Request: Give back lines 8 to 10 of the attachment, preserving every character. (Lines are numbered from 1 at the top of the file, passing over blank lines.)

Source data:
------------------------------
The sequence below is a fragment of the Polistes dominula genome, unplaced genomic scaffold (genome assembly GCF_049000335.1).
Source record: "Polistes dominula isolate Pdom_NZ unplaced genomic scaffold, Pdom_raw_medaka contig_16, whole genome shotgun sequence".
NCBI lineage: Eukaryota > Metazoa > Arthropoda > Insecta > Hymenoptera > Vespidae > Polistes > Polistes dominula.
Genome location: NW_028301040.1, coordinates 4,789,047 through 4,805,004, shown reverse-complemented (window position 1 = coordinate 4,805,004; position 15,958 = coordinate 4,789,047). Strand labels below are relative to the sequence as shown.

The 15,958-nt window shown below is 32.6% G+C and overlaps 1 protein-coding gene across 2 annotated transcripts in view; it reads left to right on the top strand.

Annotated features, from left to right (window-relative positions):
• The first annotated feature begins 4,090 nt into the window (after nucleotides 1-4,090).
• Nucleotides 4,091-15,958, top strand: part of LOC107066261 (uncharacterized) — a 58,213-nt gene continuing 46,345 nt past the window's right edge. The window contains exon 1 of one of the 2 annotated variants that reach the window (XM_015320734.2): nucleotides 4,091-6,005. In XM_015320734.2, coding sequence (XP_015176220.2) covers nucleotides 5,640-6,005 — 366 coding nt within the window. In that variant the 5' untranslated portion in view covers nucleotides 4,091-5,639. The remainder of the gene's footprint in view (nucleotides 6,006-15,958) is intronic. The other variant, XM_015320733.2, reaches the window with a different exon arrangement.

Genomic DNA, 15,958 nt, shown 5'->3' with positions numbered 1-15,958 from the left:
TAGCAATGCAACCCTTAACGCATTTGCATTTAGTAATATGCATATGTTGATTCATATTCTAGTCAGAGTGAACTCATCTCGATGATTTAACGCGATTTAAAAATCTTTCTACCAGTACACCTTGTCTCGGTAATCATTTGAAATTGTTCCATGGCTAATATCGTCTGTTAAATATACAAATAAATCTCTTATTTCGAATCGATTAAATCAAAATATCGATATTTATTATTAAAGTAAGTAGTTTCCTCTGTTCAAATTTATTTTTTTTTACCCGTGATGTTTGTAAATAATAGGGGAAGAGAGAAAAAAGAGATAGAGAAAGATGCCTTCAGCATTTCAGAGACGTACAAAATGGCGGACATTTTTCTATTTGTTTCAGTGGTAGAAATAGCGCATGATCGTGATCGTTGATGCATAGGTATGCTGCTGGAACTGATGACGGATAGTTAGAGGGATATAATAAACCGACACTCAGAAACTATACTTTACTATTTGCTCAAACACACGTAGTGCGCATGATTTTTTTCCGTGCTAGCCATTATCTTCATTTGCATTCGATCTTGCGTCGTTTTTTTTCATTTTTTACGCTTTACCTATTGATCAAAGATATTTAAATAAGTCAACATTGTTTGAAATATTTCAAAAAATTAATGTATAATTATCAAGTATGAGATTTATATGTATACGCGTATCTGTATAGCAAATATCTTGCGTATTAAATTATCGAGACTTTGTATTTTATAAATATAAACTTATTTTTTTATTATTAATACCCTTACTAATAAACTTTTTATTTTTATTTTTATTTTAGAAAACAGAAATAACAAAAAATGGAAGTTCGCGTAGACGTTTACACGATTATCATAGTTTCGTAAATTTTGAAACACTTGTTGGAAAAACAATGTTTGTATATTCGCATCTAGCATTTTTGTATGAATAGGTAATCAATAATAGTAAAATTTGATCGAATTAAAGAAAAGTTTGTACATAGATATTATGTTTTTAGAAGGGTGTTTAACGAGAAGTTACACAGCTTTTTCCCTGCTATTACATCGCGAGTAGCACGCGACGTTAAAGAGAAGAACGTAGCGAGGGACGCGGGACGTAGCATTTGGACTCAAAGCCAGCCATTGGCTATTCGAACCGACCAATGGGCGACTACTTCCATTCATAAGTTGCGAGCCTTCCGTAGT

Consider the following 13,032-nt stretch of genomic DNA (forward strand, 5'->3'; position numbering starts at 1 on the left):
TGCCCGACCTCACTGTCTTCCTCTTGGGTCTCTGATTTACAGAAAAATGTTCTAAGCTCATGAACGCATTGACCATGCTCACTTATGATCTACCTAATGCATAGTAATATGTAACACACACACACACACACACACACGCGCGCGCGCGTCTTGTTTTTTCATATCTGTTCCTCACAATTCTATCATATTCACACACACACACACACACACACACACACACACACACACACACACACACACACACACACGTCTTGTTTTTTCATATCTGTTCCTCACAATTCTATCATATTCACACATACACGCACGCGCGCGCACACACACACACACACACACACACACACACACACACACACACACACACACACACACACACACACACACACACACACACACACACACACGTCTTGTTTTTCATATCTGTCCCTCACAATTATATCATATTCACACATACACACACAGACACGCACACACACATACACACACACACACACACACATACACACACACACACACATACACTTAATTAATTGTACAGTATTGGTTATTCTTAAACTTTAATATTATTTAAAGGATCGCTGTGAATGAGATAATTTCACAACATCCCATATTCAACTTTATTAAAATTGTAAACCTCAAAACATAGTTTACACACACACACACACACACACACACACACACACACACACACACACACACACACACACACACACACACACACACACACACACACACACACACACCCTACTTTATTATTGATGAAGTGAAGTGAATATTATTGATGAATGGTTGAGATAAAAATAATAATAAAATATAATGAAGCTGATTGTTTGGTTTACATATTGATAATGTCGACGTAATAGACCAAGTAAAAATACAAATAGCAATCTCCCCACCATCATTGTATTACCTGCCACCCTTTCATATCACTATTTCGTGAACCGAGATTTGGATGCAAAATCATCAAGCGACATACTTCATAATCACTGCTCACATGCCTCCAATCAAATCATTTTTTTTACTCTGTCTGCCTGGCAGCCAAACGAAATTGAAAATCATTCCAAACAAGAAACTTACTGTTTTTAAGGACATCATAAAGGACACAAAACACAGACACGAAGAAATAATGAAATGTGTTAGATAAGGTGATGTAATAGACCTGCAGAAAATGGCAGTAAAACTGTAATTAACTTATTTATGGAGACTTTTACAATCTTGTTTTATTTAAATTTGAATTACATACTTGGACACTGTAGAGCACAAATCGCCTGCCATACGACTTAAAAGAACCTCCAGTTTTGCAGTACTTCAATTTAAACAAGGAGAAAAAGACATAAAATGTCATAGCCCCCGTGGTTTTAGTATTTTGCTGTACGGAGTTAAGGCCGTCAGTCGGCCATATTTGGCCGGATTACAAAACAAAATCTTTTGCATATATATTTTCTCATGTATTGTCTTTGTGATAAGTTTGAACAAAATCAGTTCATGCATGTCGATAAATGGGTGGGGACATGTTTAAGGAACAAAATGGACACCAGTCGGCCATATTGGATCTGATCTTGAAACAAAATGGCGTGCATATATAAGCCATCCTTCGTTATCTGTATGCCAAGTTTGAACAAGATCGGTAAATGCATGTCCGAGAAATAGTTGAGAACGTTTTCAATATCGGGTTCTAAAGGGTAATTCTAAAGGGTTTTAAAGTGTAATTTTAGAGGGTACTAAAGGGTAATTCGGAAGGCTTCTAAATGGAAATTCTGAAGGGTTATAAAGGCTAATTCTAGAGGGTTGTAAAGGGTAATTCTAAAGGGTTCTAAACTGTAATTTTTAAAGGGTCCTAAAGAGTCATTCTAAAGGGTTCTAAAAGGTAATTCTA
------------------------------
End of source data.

• Nucleotides 4,091-15,958, top strand: part of LOC107066261 (uncharacterized) — a 58,213-nt gene continuing 46,345 nt past the window's right edge. The window contains exon 1 of one of the 2 annotated variants that reach the window (XM_015320734.2): nucleotides 4,091-6,005. In XM_015320734.2, coding sequence (XP_015176220.2) covers nucleotides 5,640-6,005 — 366 coding nt within the window. In that variant the 5' untranslated portion in view covers nucleotides 4,091-5,639. The remainder of the gene's footprint in view (nucleotides 6,006-15,958) is intronic. The other variant, XM_015320733.2, reaches the window with a different exon arrangement.

Genomic DNA, 15,958 nt, shown 5'->3' with positions numbered 1-15,958 from the left:
TAGCAATGCAACCCTTAACGCATTTGCATTTAGTAATATGCATATGTTGATTCATATTCTAGTCAGAGTGAACTCATCTCGATGATTTAACGCGATTTAAAAATCTTTCTACCAGTACACCTTGTCTCGGTAATCATTTGAAATTGTTCCATGGCTAATATCGTCTGTTAAATATACAAATAAATCTCTTATTTCGAATCGATTAAATCAAAATATCGATATTTATTATTAAAGTAAGTAGTTTCCTCTGTTCAAATTTATTTTTTTTTACCCGTGATGTTTGTAAATAATAGGGGAAGAGAGAAAAAAGAGATAGAGAAAGATGCCTTCAGCATTTCAGAGACGTACAAAATGGCGGACATTTTTCTATTTGTTTCAGTGGTAGAAATAGCGCATGATCGTGATCGTTGATGCATAGGTATGCTGCTGGAACTGATGACGGATAGTTAGAGGGATATAATAAACCGACACTCAGAAACTATACTTTACTATTTGCTCAAACACACGTAGTGCGCATGATTTTTTTCCGTGCTAGCCATTATCTTCATTTGCATTCGATCTTGCGTCGTTTTTTTTCATTTTTTACGCTTTACCTATTGATCAAAGATATTTAAATAAGTCAACATTGTTTGAAATATTTCAAAAAATTAATGTATAATTATCAAGTATGAGATTTATATGTATACGCGTATCTGTATAGCAAATATCTTGCGTATTAAATTATCGAGACTTTGTATTTTATAAATATAAACTTATTTTTTTATTATTAATACCCTTACTAATAAACTTTTTATTTTTATTTTTATTTTAGAAAACAGAAATAACAAAAAATGGAAGTTCGCGTAGACGTTTACACGATTATCATAGTTTCGTAAATTTTGAAACACTTGTTGGAAAAACAATGTTTGTATATTCGCATCTAGCATTTTTGTATGAATAGGTAATCAATAATAGTAAAATTTGATCGAATTAAAGAAAAGTTTGTACATAGATATTATGTTTTTAGAAGGGTGTTTAACGAGAAGTTACACAGCTTTTTCCCTGCTATTACATCGCGAGTAGCACGCGACGTTAAAGAGAAGAACGTAGCGAGGGACGCGGGACGTAGCATTTGGACTCAAAGCCAGCCATTGGCTATTCGAACCGACCAATGGGCGACTACTTCCATTCATAAGTTGCGAGCCTTCCGTAGT